If you’re into backpacking or wild camping in the UK, at some point or another you’ll have pondered the question of stoves. Which is best? Maybe you started off with a Trangia, and now favour the light weight and reliability of an alcohol stove. Maybe the performance of liquid fuel was an attractive option for Scottish winter or Alpine use. Or maybe the simplicity and convenience of canister gas won you over. But there is a fourth option, and despite being as old as the hills it is now making a comeback. It’s the wood-burning stove. They come in many shapes and sizes, but wood stoves for backpackers tend to be simple metal containers for holding a small twig fire and supporting a pan. There are several different designs, and performance varies considerably.
The Solo Stove comes in three varieties: the Solo Stove Lite, the Solo Stove Titan (2-4 people), and the Solo Stove Campfire (4+ people). In practice, the only difference is the size and weight of each model.
These are wood gasifier stoves. A clever dual-wall design pulls air through lower vents, preheats it, then feeds it back through smaller holes at the top of the firebox for more efficient combustion. The claim is that this reduces fuel use and boil time - and I've certainly found it fast.
I think the Lite version is the one most UK wild campers will be interested in, and over the summer I've used it on a number of trips in Britain and the Pyrenees.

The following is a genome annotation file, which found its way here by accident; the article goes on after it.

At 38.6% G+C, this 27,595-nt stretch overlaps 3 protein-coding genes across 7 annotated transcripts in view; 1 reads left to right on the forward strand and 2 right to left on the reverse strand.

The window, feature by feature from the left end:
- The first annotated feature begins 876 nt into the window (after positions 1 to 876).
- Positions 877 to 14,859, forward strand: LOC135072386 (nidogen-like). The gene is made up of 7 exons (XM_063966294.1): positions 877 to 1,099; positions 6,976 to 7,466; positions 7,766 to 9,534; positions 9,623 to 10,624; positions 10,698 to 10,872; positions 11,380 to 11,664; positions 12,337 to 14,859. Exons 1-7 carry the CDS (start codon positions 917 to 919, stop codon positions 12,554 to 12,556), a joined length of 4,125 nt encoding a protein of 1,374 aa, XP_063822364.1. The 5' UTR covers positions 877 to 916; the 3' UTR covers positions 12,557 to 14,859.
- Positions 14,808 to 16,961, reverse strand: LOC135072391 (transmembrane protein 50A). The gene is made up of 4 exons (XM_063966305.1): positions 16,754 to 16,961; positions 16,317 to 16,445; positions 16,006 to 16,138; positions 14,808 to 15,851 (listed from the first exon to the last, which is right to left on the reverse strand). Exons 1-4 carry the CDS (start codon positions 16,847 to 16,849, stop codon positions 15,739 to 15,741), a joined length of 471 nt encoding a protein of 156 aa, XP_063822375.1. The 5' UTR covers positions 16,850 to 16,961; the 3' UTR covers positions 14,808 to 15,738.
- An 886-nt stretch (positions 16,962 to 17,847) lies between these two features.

The finish is a very attractive brushed stainless steel. It feels surprisingly lightweight, yet it’s also heavy-duty. The stove comes along with a handy carrying bag, and a voucher for various free online ‘perks’ including recipe videos, gear giveaways, and gear-testing opportunities. Information about using the stove is printed on the box but if you're a newcomer to this type of stove then here's a video that explains all (it's fairly simple):
"When the circumstances are right to actually use it, the Solo Stove is an absolute pleasure to use. It just feels right to boil water and cook food over a real flame"
My first burn was in the controlled environment of my back garden. I used crumpled newspaper as tinder and broke up small sticks, building a tiny fire before lighting it with a flint and steel. To be honest, the first burn wasn’t as smooth as it could have been. I used too much newspaper, which choked off airflow a little and it seemed to take an age to get the fire going as well as it should.
But once I had a merry blaze, I was surprised at how quickly it brought a pan of water to the boil. My pan has 600ml capacity and I measured a boiling time of 6.34 minutes. That’s competitive with an ultralight alcohol stove but a little slower than a canister gas stove. It will keep boiling for as long as you keep feeding it fuel.